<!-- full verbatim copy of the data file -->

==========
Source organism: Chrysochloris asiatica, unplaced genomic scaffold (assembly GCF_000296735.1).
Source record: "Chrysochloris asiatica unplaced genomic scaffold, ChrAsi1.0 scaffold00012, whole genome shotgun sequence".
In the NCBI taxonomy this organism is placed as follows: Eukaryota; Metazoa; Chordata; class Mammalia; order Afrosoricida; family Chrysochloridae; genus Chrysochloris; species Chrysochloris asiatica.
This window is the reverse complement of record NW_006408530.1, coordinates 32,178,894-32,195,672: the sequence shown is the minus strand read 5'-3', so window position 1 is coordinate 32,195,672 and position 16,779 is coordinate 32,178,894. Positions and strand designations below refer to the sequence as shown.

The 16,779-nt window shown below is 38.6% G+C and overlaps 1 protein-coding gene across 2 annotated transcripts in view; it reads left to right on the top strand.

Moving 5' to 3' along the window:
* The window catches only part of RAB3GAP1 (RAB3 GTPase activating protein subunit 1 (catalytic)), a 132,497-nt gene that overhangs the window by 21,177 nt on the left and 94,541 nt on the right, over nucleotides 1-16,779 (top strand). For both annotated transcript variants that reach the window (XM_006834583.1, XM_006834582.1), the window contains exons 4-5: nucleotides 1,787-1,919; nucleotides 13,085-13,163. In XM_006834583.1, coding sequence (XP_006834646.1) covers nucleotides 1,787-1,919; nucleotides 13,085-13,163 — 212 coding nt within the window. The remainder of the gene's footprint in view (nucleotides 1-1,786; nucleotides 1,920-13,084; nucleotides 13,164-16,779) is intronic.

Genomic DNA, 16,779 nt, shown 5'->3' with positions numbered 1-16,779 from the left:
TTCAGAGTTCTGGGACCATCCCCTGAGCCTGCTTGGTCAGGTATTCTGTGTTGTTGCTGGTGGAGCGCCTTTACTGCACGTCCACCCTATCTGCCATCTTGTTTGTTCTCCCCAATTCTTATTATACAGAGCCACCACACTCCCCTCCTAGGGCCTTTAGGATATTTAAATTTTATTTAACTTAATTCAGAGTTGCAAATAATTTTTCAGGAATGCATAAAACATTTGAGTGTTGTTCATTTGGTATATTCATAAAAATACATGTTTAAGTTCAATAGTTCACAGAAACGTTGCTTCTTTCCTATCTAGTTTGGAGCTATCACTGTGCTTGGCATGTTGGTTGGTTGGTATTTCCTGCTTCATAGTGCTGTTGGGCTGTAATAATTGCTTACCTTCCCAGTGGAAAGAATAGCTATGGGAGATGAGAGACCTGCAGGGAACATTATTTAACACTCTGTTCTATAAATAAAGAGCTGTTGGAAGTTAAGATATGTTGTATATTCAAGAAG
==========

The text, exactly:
Source organism: Chrysochloris asiatica, unplaced genomic scaffold (assembly GCF_000296735.1).
Source record: "Chrysochloris asiatica unplaced genomic scaffold, ChrAsi1.0 scaffold00012, whole genome shotgun sequence".
In the NCBI taxonomy this organism is placed as follows: Eukaryota; Metazoa; Chordata; class Mammalia; order Afrosoricida; family Chrysochloridae; genus Chrysochloris; species Chrysochloris asiatica.
This window is the reverse complement of record NW_006408530.1, coordinates 32,178,894-32,195,672: the sequence shown is the minus strand read 5'-3', so window position 1 is coordinate 32,195,672 and position 16,779 is coordinate 32,178,894. Positions and strand designations below refer to the sequence as shown.

The 16,779-nt window shown below is 38.6% G+C and overlaps 1 protein-coding gene across 2 annotated transcripts in view; it reads left to right on the top strand.

Moving 5' to 3' along the window:
* The window catches only part of RAB3GAP1 (RAB3 GTPase activating protein subunit 1 (catalytic)), a 132,497-nt gene that overhangs the window by 21,177 nt on the left and 94,541 nt on the right, over nucleotides 1-16,779 (top strand). For both annotated transcript variants that reach the window (XM_006834583.1, XM_006834582.1), the window contains exons 4-5: nucleotides 1,787-1,919; nucleotides 13,085-13,163. In XM_006834583.1, coding sequence (XP_006834646.1) covers nucleotides 1,787-1,919; nucleotides 13,085-13,163 — 212 coding nt within the window. The remainder of the gene's footprint in view (nucleotides 1-1,786; nucleotides 1,920-13,084; nucleotides 13,164-16,779) is intronic.

Genomic DNA, 16,779 nt, shown 5'->3' with positions numbered 1-16,779 from the left:
TTCAGAGTTCTGGGACCATCCCCTGAGCCTGCTTGGTCAGGTATTCTGTGTTGTTGCTGGTGGAGCGCCTTTACTGCACGTCCACCCTATCTGCCATCTTGTTTGTTCTCCCCAATTCTTATTATACAGAGCCACCACACTCCCCTCCTAGGGCCTTTAGGATATTTAAATTTTATTTAACTTAATTCAGAGTTGCAAATAATTTTTCAGGAATGCATAAAACATTTGAGTGTTGTTCATTTGGTATATTCATAAAAATACATGTTTAAGTTCAATAGTTCACAGAAACGTTGCTTCTTTCCTATCTAGTTTGGAGCTATCACTGTGCTTGGCATGTTGGTTGGTTGGTATTTCCTGCTTCATAGTGCTGTTGGGCTGTAATAATTGCTTACCTTCCCAGTGGAAAGAATAGCTATGGGAGATGAGAGACCTGCAGGGAACATTATTTAACACTCTGTTCTATAAATAAAGAGCTGTTGGAAGTTAAGATATGTTGTATATTCAAGAAG